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A loan shark gives ex-con Nick a period of 24 hours in order to pay back the money he owes. Up against it, Nick involves his best mate on a multi-part mission in order to raise the cash before it's too late for them both. Written by
When Nick and Bing are stopped by police on the M6 motorway the officer tells Nick he was doing 92 in a 70 zone. London taxis are speed limited to 70mph. Furthermore British police do not patrol motorways on motorcycles because it is too dangerous. See more »
'Dead Man Running' sees the cinematic Cockney wide boys Tamer Hassan and Danny Dyer join together for yet another jolly boys outing on the big screen. Except this time instead of playing raging football hooligans destroying East London one shop window at a time, they are instead pushed into the world of the British Gangster flick. Which sounds like potential entertainment, but it really isn't. It'll help you fill an hour and thirty minutes of free time, but you won't be rushing to see it again at the Cinema, or out to buy the DVD, or see to it on pay-television...
The opening scene of the film shows that the recession has had far and wide reaching consequences across the economic board as the underworld boss Mr Thigo (Curtis '50' Jackson) decides to draw in every penny from all the outstanding loans he is currently owed. While Nick (Hassan) is the unfortunate customer who is going to be made an example of by Thigo to make sure everybody pays up promptly and without hassle Barclays Banking this is not. Nick is given twenty-four hours to acquire the hundred grand he owes Thigo otherwise he and his mother (Brenda Blethyn) will be sleeping with the fishes. Cue a frantic race across London with his business partner and working-class friend Bing (Danny Dyer) in tow as they attempt various different activities while trying to raise the debt and stay alive.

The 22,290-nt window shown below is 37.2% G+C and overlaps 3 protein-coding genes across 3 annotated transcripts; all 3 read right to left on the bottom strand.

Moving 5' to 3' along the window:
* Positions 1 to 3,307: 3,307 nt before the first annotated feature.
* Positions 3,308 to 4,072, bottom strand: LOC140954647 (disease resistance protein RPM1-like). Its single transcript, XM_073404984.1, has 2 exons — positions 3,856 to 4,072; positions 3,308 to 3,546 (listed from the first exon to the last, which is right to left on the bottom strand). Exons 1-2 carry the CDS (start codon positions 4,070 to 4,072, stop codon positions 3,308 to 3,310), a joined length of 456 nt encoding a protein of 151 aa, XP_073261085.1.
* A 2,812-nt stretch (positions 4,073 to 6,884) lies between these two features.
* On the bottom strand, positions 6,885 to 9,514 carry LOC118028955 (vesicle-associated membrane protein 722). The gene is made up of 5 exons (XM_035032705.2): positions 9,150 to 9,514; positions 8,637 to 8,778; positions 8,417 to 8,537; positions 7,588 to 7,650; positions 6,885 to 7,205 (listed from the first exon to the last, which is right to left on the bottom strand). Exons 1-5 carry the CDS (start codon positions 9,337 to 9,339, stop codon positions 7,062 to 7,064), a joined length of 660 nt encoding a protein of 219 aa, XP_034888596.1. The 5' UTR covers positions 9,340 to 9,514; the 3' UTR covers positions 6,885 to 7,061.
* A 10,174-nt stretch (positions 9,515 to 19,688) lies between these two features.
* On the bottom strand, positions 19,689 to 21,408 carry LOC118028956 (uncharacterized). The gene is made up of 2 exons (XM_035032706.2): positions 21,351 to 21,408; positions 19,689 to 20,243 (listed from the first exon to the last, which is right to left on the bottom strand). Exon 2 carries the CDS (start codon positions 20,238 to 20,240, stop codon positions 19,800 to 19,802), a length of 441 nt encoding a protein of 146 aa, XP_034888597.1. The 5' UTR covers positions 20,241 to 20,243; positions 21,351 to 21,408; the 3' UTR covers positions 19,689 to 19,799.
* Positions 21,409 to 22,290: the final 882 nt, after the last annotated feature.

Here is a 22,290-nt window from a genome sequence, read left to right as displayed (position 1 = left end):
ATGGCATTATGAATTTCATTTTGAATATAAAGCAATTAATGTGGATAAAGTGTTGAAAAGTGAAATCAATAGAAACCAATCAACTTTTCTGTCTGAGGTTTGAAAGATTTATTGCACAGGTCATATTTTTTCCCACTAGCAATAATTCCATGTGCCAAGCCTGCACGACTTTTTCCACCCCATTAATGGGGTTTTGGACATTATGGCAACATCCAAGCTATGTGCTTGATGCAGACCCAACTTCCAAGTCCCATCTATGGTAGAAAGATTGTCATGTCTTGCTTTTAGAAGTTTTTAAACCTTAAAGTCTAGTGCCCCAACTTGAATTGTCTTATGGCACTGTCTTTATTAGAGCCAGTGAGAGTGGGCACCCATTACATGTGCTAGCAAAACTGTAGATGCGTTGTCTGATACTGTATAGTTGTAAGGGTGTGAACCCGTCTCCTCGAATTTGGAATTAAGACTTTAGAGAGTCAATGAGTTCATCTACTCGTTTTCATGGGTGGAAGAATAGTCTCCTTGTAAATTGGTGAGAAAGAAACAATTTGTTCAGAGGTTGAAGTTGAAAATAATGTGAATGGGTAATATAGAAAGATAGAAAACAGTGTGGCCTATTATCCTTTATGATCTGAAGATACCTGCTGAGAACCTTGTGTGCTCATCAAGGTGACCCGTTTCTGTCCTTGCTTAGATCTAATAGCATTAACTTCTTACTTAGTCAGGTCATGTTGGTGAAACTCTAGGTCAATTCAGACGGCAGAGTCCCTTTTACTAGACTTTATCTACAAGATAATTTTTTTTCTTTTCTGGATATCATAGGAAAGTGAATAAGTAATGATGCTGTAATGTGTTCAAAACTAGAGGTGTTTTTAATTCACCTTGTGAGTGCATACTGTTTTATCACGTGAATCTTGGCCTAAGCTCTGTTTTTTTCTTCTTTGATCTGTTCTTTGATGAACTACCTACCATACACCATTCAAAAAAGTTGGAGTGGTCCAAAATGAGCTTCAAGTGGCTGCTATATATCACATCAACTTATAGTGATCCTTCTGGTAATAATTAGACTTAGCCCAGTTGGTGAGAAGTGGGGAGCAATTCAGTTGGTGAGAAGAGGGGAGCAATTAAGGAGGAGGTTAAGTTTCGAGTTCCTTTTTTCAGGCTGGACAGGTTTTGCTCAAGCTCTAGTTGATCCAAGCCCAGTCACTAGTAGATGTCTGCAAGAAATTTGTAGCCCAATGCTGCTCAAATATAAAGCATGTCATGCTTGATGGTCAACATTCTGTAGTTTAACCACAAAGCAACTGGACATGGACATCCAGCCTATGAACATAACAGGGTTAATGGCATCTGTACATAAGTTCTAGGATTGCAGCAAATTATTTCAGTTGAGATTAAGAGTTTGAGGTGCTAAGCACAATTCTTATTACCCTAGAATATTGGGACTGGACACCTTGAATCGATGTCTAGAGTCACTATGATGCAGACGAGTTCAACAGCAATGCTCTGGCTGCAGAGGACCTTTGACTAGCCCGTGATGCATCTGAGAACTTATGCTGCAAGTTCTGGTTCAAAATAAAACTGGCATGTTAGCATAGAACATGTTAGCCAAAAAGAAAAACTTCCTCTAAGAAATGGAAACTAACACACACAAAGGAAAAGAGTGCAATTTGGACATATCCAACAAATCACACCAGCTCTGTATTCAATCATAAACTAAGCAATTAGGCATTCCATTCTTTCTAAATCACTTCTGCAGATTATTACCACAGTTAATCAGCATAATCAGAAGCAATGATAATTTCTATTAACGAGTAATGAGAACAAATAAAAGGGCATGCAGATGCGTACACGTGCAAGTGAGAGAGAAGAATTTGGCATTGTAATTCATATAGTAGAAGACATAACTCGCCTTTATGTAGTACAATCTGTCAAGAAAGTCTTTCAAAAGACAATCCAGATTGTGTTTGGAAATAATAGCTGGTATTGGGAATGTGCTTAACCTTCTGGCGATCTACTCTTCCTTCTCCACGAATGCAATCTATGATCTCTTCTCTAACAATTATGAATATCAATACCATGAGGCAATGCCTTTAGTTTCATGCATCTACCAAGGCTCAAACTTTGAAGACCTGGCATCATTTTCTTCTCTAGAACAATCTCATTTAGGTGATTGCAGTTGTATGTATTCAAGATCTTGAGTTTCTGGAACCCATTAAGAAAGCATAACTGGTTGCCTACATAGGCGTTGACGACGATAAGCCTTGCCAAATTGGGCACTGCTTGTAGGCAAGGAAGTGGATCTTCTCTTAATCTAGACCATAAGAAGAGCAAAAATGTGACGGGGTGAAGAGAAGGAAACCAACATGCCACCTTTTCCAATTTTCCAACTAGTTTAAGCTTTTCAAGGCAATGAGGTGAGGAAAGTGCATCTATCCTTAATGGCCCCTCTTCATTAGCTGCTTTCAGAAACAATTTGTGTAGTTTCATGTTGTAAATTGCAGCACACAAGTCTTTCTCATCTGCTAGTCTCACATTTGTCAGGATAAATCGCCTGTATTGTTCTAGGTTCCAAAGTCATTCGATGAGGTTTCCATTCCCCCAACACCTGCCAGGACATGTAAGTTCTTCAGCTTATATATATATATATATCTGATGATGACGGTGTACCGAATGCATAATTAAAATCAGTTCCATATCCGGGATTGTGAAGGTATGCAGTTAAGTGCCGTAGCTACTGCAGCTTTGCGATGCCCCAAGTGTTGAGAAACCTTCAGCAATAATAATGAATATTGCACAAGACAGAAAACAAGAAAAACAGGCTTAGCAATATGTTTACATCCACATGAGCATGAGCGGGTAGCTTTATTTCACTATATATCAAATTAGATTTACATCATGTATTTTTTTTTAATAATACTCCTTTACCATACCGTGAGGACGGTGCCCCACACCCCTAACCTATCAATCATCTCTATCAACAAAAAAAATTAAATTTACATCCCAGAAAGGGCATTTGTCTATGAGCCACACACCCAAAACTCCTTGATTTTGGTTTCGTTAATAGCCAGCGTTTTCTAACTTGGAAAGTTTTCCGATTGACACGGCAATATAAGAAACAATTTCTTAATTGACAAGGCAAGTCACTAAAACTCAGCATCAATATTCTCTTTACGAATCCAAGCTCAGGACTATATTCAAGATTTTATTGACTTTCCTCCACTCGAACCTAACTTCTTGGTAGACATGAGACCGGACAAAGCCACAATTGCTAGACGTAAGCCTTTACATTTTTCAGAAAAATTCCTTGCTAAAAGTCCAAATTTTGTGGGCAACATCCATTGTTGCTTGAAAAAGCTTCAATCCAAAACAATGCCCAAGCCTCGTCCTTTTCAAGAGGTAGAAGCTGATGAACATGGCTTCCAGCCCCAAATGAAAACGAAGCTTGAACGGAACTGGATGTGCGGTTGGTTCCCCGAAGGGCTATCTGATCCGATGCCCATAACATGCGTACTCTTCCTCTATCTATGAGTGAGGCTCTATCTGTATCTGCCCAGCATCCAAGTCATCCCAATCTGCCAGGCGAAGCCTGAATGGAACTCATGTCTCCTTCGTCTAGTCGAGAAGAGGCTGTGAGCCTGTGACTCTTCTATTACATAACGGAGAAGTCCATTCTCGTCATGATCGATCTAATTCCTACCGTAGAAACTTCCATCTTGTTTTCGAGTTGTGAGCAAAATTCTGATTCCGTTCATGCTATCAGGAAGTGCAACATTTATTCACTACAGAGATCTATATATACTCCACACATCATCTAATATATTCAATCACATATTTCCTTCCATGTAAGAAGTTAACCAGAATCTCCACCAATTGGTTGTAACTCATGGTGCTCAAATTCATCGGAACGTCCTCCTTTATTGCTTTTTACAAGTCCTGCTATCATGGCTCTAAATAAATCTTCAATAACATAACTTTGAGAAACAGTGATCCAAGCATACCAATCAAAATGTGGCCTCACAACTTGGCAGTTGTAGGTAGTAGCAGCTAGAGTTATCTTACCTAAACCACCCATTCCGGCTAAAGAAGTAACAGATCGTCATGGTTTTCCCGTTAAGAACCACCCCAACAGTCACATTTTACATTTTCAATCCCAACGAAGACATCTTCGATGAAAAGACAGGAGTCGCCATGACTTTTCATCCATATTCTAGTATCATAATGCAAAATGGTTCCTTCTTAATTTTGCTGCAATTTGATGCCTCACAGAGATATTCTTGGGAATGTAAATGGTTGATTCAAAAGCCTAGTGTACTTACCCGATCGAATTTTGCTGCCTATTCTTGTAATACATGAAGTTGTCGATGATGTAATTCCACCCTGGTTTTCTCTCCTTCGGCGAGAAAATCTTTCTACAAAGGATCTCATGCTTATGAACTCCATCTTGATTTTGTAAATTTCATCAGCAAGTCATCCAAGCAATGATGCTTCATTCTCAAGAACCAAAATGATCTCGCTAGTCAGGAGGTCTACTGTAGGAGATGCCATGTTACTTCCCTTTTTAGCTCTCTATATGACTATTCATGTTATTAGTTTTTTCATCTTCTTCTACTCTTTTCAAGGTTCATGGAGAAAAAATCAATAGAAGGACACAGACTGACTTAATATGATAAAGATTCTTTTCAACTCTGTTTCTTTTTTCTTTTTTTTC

Hassan and Dyer play the typical characters you have seen them time and time again, and it is now becoming a little annoying as well as entirely predictable and boring. Nick is a former 'hardman' who was a resident at Her Majesty's service before taking the legal and law-abiding route so he could care for his family. While Bing is his right-hand man who is willing to do almost anything to help Nick obtain the £100,000 that he owes. Yet there is one gleaming performance in this stiff, wooden cast which is that of veteran British actress Brenda Blethyn who plays Nick's caring, soft, yet incredibly versatile mother who provides not only the biggest laugh of the film, but also the tensest scene as we uncover a secret she has kept buried under her blanket.
I was never expecting a brilliant film from Alex De Rakoff's British crime flick 'Dead Man Running', but I was expecting more considering the decent cast it contains. It fails to harbour the primarily British cast's potential and instead delivers a predictable narrative coupled with a terribly clichéd script. The biggest problem however is the fact that despite being evenly and well paced, the film has nothing which will keep an audience's attention for longer than five minutes.
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